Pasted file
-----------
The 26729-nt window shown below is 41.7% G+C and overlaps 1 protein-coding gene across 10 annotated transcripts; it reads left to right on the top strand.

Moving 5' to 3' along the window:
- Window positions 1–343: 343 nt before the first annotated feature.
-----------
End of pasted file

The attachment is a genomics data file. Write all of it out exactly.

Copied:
The 26729-nt window shown below is 41.7% G+C and overlaps 1 protein-coding gene across 10 annotated transcripts; it reads left to right on the top strand.

Moving 5' to 3' along the window:
- Window positions 1–343: 343 nt before the first annotated feature.